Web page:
SSD versus Enterprise SAS and SATA disksby Johan De Gelas on March 20, 2009 2:00 AM EST
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- IT Computing
The system administrators with high-end, ultra mission critical applications will still look down their nose at the Intel X25-E Extreme SLC drive: it is not dual ported (SATA interface) and it does not have a "super capacitor" to allow the controller to write its 16MB cache to the flash array in the event of a sudden power outage. For those people, the Enterprise Flash Drives (EFD) of EMC make sense with capacities up to 400GB but prices ten times as high as the Intel X25-E SLC drive.
For the rest of us, probably 90% of the market, the Intel X25-E is nothing short of amazing: it offers at least 3 to 13 times better OLTP performance at less than a tenth of the power consumption of the classical SAS drives. We frankly see no reason any more to buy SAS or FC drives for performance critical OLTP databases unless the database sizes are really huge. From the moment you are using lots of spindles and most of your hard disks are empty, Intel's SLC SSDs make a lot more sense.
However, be aware that these ultra fast storage devices cause bottlenecks higher in the storage hierarchy. The current storage processors seem to have to trouble scaling well from four to eight drives. We have witnessed negative scaling only in some extreme cases, 100% random writes in RAID 5 for example. It is unlikely that you will witness this kind of behavior in the real world. Still, the trend is clear: scaling will be poor if you attach 16 or more SLC SSDs on products like the Adaptec 51645, 51645, and especially the 52445. Those RAID controllers allow you to attach up to 24 drives, but the available storage processor is the same as our Adaptec 5805 (IOP348 at 1.2GHz). We think it is best to attach no more than eight SLC drives per IOP348, especially if you are planning to use the more processor intensive RAID levels like RAID 5 and 6. Intel and others had better come up with faster storage processors soon, because these fast SLC drives make the limits of the current generation of storage processors painfully clear.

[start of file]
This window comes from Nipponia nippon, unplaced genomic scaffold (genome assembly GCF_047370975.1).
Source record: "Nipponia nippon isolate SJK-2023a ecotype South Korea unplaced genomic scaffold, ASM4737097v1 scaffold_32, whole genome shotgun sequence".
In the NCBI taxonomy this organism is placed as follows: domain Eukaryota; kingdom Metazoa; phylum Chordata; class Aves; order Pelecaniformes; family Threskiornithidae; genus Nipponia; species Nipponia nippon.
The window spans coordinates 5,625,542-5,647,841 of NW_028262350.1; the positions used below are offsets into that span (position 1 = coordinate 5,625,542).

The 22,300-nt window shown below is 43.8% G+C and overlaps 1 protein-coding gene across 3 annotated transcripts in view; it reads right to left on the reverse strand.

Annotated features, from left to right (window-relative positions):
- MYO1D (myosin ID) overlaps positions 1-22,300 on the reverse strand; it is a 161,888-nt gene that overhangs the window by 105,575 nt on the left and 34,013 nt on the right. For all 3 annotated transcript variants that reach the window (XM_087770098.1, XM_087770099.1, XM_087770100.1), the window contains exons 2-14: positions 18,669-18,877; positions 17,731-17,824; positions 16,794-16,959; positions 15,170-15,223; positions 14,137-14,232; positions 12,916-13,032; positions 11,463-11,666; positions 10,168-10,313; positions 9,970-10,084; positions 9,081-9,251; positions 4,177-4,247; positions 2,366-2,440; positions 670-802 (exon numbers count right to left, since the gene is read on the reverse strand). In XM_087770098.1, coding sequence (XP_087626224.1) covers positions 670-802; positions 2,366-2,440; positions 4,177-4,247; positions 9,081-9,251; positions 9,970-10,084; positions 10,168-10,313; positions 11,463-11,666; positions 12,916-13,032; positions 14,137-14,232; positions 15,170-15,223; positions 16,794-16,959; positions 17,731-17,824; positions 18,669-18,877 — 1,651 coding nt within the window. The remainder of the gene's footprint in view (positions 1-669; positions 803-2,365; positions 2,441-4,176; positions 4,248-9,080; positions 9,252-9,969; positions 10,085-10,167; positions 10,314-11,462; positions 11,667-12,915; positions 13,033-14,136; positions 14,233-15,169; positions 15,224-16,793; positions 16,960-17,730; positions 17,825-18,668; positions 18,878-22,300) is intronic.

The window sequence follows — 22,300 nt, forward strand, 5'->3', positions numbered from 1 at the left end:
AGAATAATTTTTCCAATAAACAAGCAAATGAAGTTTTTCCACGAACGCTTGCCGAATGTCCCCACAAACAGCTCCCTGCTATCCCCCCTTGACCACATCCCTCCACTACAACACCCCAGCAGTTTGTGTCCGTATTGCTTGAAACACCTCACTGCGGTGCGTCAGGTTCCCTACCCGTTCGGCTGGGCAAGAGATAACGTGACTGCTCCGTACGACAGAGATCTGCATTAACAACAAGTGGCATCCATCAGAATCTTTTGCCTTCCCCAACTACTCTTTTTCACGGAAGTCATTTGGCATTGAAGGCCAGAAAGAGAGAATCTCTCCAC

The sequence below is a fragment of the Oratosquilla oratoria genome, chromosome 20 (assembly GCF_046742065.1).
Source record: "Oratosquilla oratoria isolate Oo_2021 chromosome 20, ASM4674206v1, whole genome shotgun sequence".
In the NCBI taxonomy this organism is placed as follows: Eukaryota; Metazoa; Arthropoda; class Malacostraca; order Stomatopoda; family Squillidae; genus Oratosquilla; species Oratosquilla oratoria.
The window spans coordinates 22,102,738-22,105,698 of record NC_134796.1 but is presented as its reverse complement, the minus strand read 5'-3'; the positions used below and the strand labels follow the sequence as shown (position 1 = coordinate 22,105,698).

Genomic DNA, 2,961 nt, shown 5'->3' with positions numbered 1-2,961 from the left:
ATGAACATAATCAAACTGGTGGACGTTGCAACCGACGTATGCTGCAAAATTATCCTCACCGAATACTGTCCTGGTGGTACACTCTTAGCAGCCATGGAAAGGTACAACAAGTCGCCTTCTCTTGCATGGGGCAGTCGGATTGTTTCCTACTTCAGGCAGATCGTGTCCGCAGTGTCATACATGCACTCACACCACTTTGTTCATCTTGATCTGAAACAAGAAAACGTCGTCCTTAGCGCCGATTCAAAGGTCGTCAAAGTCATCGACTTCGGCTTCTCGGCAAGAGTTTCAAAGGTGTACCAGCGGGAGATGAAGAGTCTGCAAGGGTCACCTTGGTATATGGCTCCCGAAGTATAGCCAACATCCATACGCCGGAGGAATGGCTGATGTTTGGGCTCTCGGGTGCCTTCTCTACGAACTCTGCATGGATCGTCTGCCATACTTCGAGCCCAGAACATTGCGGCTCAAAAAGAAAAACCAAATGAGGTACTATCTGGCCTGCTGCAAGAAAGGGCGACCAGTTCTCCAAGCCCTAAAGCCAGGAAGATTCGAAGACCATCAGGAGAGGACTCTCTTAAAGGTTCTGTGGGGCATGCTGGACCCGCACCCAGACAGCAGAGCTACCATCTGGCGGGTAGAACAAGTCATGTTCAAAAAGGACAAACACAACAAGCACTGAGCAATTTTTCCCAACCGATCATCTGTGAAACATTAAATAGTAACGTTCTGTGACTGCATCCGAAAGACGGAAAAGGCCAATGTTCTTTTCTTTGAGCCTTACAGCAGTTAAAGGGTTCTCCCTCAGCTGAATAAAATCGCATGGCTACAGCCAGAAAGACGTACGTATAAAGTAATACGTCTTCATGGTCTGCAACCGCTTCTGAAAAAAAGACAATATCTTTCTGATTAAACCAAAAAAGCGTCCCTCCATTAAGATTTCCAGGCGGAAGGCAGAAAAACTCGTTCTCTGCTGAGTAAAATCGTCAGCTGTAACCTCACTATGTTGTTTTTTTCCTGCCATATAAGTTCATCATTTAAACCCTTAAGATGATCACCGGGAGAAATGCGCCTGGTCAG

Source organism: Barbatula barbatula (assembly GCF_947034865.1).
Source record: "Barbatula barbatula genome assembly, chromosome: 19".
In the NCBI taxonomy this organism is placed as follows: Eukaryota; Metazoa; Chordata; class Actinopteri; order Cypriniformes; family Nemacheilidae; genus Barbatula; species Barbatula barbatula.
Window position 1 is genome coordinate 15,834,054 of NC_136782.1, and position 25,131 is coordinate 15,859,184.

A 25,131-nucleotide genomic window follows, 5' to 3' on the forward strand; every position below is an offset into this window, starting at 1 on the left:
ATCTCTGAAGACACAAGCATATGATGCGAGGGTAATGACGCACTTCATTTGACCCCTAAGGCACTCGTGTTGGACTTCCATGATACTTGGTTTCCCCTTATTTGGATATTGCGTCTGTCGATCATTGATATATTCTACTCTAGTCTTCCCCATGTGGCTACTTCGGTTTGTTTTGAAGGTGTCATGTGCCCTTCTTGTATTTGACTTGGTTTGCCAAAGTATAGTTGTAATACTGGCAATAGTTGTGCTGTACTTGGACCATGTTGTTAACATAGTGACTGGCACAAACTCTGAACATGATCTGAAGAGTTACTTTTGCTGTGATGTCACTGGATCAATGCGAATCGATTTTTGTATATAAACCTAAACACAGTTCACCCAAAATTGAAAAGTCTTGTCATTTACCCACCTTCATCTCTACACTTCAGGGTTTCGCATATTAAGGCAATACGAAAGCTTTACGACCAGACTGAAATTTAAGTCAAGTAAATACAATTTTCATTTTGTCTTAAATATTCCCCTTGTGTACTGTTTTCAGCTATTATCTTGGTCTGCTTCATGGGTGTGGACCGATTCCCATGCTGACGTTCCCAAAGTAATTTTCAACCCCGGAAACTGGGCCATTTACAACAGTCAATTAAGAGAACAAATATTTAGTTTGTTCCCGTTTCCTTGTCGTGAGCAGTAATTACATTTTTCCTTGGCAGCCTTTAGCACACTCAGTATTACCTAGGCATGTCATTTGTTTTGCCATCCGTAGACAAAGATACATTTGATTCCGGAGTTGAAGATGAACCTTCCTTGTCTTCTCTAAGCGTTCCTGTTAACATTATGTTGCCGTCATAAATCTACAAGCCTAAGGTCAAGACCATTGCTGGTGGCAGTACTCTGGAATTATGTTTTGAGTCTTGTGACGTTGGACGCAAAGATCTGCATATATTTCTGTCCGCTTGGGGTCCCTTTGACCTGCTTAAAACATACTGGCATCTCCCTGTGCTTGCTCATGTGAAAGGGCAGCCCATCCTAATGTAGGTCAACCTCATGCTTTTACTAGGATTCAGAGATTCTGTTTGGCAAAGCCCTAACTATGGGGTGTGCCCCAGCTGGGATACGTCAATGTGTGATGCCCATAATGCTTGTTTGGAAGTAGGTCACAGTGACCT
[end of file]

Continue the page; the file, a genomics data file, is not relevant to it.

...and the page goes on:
Our testing also shows that choosing the "cheaper but more SATA spindles" strategy only makes sense for applications that perform mostly sequential accesses. Once random access comes into play, you need two to three times more SATA drives - and there are limits to how far you can improve performance by adding spindles. Finally, to get the best performance out of your transactional applications, RAID 10 is still king, especially with the Intel X25-E.
 Dave Fellinger, "Architecting Storage for Petascale Clusters". http://www.ccs.ornl.gov/workshops/FallCreek07/presentations/fellinger.pdf
 US Department of Energy. Average retail price of electricity to ultimate customers by end-use sector, by state. http://www.eia.doe.gov/cneaf/electricity/epm/table5_6_a.html